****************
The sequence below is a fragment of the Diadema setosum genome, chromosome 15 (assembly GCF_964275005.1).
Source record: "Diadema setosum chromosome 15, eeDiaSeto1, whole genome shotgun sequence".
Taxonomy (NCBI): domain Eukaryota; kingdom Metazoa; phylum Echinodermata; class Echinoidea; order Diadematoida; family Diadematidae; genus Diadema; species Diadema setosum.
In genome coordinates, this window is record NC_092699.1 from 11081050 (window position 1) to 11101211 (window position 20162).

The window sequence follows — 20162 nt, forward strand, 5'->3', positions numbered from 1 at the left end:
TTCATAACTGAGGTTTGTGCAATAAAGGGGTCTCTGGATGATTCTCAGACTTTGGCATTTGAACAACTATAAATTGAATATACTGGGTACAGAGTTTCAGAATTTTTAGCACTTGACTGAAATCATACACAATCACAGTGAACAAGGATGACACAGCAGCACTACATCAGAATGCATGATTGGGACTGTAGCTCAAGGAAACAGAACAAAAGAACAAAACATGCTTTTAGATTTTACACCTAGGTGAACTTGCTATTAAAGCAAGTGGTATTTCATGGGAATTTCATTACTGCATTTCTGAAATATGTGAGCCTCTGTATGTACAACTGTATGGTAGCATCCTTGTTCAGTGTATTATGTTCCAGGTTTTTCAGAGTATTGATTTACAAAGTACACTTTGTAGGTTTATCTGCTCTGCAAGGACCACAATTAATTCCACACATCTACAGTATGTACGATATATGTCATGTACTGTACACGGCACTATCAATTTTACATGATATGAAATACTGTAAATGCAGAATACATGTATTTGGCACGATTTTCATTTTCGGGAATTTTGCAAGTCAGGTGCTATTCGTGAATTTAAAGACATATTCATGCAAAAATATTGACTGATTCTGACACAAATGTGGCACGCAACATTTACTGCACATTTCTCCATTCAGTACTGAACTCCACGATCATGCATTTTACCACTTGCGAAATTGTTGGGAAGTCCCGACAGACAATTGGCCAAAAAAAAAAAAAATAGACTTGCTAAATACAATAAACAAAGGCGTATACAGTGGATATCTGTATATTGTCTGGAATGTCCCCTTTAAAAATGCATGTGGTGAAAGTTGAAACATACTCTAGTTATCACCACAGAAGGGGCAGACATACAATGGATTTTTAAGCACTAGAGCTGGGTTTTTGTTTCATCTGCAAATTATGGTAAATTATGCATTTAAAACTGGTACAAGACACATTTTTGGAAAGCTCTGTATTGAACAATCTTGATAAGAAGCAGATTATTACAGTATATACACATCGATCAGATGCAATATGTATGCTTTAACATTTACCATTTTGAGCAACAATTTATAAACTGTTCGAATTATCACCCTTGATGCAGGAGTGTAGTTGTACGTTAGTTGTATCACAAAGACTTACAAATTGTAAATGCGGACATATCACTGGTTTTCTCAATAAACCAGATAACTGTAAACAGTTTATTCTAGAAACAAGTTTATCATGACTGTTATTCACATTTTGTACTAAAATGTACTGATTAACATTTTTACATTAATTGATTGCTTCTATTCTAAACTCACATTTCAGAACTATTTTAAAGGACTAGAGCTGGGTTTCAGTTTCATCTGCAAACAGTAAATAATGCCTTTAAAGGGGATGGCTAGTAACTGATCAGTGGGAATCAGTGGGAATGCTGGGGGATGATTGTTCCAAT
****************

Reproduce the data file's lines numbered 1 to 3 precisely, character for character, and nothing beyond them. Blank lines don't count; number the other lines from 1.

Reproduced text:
The sequence below is a fragment of the Diadema setosum genome, chromosome 15 (assembly GCF_964275005.1).
Source record: "Diadema setosum chromosome 15, eeDiaSeto1, whole genome shotgun sequence".
Taxonomy (NCBI): domain Eukaryota; kingdom Metazoa; phylum Echinodermata; class Echinoidea; order Diadematoida; family Diadematidae; genus Diadema; species Diadema setosum.